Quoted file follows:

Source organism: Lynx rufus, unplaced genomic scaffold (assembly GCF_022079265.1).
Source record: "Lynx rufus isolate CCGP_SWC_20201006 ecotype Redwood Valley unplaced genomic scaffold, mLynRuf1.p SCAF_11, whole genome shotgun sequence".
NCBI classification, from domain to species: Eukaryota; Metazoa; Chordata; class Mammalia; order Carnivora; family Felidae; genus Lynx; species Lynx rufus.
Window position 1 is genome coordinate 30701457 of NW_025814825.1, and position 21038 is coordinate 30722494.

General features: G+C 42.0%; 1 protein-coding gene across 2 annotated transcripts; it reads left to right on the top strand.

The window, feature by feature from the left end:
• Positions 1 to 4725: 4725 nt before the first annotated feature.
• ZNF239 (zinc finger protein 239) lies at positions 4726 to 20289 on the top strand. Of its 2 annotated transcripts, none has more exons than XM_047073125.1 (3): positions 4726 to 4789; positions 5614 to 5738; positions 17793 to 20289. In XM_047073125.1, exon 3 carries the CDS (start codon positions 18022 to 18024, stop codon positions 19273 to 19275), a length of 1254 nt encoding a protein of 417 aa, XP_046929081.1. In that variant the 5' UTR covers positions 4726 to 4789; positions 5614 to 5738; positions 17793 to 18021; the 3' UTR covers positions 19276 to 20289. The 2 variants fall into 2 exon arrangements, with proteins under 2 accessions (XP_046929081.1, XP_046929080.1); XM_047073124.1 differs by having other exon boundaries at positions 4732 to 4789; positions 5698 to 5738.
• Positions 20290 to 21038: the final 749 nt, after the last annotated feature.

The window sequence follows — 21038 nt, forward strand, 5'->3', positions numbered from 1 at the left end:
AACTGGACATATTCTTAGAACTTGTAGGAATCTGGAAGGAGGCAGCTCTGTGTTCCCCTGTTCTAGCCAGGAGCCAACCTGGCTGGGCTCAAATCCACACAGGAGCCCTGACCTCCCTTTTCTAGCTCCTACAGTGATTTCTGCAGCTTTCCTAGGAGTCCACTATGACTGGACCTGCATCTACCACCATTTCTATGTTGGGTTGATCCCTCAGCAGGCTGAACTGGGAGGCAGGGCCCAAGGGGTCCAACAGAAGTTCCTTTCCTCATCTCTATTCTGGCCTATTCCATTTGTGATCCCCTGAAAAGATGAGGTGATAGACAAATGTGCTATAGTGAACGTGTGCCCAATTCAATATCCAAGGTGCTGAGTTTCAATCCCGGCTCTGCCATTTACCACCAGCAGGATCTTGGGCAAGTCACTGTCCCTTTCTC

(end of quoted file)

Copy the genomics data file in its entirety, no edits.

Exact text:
Source organism: Lynx rufus, unplaced genomic scaffold (assembly GCF_022079265.1).
Source record: "Lynx rufus isolate CCGP_SWC_20201006 ecotype Redwood Valley unplaced genomic scaffold, mLynRuf1.p SCAF_11, whole genome shotgun sequence".
NCBI classification, from domain to species: Eukaryota; Metazoa; Chordata; class Mammalia; order Carnivora; family Felidae; genus Lynx; species Lynx rufus.
Window position 1 is genome coordinate 30701457 of NW_025814825.1, and position 21038 is coordinate 30722494.

General features: G+C 42.0%; 1 protein-coding gene across 2 annotated transcripts; it reads left to right on the top strand.

The window, feature by feature from the left end:
• Positions 1 to 4725: 4725 nt before the first annotated feature.
• ZNF239 (zinc finger protein 239) lies at positions 4726 to 20289 on the top strand. Of its 2 annotated transcripts, none has more exons than XM_047073125.1 (3): positions 4726 to 4789; positions 5614 to 5738; positions 17793 to 20289. In XM_047073125.1, exon 3 carries the CDS (start codon positions 18022 to 18024, stop codon positions 19273 to 19275), a length of 1254 nt encoding a protein of 417 aa, XP_046929081.1. In that variant the 5' UTR covers positions 4726 to 4789; positions 5614 to 5738; positions 17793 to 18021; the 3' UTR covers positions 19276 to 20289. The 2 variants fall into 2 exon arrangements, with proteins under 2 accessions (XP_046929081.1, XP_046929080.1); XM_047073124.1 differs by having other exon boundaries at positions 4732 to 4789; positions 5698 to 5738.
• Positions 20290 to 21038: the final 749 nt, after the last annotated feature.

The window sequence follows — 21038 nt, forward strand, 5'->3', positions numbered from 1 at the left end:
AACTGGACATATTCTTAGAACTTGTAGGAATCTGGAAGGAGGCAGCTCTGTGTTCCCCTGTTCTAGCCAGGAGCCAACCTGGCTGGGCTCAAATCCACACAGGAGCCCTGACCTCCCTTTTCTAGCTCCTACAGTGATTTCTGCAGCTTTCCTAGGAGTCCACTATGACTGGACCTGCATCTACCACCATTTCTATGTTGGGTTGATCCCTCAGCAGGCTGAACTGGGAGGCAGGGCCCAAGGGGTCCAACAGAAGTTCCTTTCCTCATCTCTATTCTGGCCTATTCCATTTGTGATCCCCTGAAAAGATGAGGTGATAGACAAATGTGCTATAGTGAACGTGTGCCCAATTCAATATCCAAGGTGCTGAGTTTCAATCCCGGCTCTGCCATTTACCACCAGCAGGATCTTGGGCAAGTCACTGTCCCTTTCTC